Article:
Court sides with needle exchanges

  • Tapestry Health’s needle exchange in Holyoke, one of only four Department of Public Health-funded needle exchange programs in western Massachusetts. Recorder Staff/Tom Relihan

Published: 6/16/2017 10:47:16 PM

NORTHAMPTON — Local public health experts are praising a Supreme Judicial Court decision on Wednesday to allow privately run hypodermic needle exchange programs to operate without state or local approval.

In its decision, the court allowed the nonprofit AIDS Support Group of Cape Cod to operate a free needle exchange in Barnstable after that town ordered the program shut down because it had not received local approval. As an opioid epidemic continues across the state, the ruling now paves the way for other private groups to open similar programs, which provide safe places for drug users to turn in dirty needles and receive clean ones, advocates said.

“We’re very excited about it,” said Cheryl Zoll, director of Tapestry Health, the Florence-based nonprofit that operates the only four Department of Public Health-funded needle exchange programs in western Massachusetts. “It’s such a wonderful strike in the best direction for public health.”

Liz Whynott, director of HIV health and prevention at Tapestry Health, said the ruling pertains to private organizations and individuals. However, organizations must still get local approval for programs receiving Department of Public Health funding — like Tapestry Health’s needle exchanges in Greenfield, Holyoke, Northampton and North Adams.

“This is such a win for public health, because syringe access has been shown to greatly decrease rates of HIV and hepatitis C,” Whynott said. Public health experts often tout the benefits of needle exchanges, which can reduce the harm of drug use to both personal and community health.

Under previous precedent, Whynott said decisions on needle exchange approval depended on elected officials, which could result in lengthy delays or the outright denial of local clinics. Tapestry Health itself ran into that issue when Holyoke city councilors sued over the 2012 opening of a Tapestry clinic, saying the organization had not received their approval.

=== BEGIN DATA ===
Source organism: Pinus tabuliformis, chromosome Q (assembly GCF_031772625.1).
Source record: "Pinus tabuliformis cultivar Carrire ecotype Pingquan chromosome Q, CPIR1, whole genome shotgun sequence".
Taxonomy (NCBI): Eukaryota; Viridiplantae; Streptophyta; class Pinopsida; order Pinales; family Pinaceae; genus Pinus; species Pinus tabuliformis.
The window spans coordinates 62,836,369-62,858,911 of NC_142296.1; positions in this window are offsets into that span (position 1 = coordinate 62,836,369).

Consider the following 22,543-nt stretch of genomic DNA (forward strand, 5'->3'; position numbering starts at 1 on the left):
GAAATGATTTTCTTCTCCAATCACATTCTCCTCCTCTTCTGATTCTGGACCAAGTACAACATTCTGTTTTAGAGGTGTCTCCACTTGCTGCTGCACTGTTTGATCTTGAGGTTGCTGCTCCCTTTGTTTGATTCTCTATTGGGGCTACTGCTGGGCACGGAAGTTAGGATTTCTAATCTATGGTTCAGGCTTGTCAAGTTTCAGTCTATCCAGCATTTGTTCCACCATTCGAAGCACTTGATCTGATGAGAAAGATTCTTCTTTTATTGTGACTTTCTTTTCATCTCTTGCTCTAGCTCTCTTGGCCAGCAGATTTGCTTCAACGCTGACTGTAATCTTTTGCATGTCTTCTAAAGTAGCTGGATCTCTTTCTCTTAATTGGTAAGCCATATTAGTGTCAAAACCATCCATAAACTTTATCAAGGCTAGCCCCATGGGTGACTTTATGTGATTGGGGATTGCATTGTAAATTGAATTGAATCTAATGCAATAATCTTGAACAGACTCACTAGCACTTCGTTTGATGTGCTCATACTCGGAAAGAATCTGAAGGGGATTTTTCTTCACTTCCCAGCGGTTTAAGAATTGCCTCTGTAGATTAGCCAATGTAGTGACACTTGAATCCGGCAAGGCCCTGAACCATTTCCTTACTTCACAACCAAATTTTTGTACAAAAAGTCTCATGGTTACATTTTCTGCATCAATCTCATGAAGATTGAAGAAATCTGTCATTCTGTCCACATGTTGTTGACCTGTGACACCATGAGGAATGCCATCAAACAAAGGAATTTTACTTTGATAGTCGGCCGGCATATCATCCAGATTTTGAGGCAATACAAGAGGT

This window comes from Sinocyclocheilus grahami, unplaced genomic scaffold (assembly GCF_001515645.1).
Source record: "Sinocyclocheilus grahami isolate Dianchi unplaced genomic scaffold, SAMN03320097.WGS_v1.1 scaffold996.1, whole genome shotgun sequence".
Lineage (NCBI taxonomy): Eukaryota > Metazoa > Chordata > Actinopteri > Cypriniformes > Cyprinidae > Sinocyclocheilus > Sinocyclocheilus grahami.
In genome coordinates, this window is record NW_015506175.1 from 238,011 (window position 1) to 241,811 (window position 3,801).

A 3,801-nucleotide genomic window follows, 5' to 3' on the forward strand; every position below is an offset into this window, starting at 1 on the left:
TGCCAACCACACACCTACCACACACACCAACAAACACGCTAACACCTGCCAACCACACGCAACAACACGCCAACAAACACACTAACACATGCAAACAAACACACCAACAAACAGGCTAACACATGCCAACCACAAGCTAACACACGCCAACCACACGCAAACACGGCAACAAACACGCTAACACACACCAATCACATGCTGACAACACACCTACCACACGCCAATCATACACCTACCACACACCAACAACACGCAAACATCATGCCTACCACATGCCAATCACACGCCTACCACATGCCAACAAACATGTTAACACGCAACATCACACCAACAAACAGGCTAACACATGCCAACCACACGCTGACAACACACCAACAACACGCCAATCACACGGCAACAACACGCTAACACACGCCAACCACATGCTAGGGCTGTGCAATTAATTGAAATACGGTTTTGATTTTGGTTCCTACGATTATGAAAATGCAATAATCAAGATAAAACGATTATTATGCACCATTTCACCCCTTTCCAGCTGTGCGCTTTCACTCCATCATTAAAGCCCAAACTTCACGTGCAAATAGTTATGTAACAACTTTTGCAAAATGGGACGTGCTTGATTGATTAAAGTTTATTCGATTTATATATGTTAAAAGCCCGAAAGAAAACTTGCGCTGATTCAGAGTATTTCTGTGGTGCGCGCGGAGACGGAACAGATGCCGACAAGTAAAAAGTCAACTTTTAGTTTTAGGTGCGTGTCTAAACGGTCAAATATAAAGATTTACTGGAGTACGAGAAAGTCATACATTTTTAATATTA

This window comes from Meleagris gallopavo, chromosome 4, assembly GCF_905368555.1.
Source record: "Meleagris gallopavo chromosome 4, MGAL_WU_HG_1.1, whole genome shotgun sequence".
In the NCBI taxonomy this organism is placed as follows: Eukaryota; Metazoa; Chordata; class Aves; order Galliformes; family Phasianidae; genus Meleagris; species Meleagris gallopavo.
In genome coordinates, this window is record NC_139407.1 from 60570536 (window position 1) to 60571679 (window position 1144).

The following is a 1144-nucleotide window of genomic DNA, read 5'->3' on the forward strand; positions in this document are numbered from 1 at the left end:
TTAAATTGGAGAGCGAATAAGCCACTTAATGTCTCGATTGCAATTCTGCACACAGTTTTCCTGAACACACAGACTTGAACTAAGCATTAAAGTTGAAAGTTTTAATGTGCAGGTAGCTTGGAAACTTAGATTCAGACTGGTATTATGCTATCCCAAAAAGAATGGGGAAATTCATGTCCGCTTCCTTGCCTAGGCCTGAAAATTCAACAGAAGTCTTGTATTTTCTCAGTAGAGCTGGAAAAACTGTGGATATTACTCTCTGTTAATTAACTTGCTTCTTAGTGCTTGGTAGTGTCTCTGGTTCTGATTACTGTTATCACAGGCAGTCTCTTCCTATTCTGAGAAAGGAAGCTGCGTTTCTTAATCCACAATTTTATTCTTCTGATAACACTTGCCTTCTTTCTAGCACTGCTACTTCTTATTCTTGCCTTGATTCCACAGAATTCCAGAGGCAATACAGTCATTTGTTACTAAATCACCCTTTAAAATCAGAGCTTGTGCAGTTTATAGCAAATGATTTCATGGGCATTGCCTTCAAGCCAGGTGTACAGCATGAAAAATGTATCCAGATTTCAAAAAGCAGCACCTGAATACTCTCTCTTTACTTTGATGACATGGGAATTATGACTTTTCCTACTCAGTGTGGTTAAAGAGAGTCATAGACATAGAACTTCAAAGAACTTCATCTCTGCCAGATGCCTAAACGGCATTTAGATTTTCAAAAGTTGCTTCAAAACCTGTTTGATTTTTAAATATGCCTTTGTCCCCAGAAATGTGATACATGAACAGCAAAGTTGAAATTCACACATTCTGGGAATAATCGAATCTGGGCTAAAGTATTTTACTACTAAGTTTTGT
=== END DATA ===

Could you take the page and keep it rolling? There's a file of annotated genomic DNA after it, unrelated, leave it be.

“It makes it a very political process,” she said. “It kind of takes it out of the hands of public health experts and puts it in the hands of people who are tied politically.”

Now, however, private organizations can provide free, clean needles without restriction. Whynott said she hopes the ruling means that anyone who has access to a large number of active drug users can now be in a position to distribute clean needles.

Beyond the decreased risk of spreading viruses through intravenous drug use, Whynott said free needle exchanges also provide further benefits.

“Syringe access is an incredibly effective way to engage active drug users who aren’t engaged in other forms of treatment,” Whynott said.

By bringing people into needle exchanges, she said, public health workers have the possibility of providing them further services like referrals to HIV testing, overdose prevention advice and treatment.

Evidence-based approaches like needle exchanges are vitally important, Whynott said, given the public health crisis that opioid use poses in the state.

Overdose deaths have increased every year in the state since 2010. From 2014 to 2016, there was a 42 percent increase in overdose deaths to 1,933 confirmed cases, according to Department of Public Health figures. Reported rates of acute hepatitis C spiked in the state by 1,133 percent between 2011 and 2015, and the state ranked 19th in the number of HIV diagnoses in 2015, according to the Centers for Disease Control and Prevention.

“I think now is the time to figure it out,” Whynott said. “How are these programs going to get funded and how can we quickly expand syringe access?”

Dusty Christensen can be reached at

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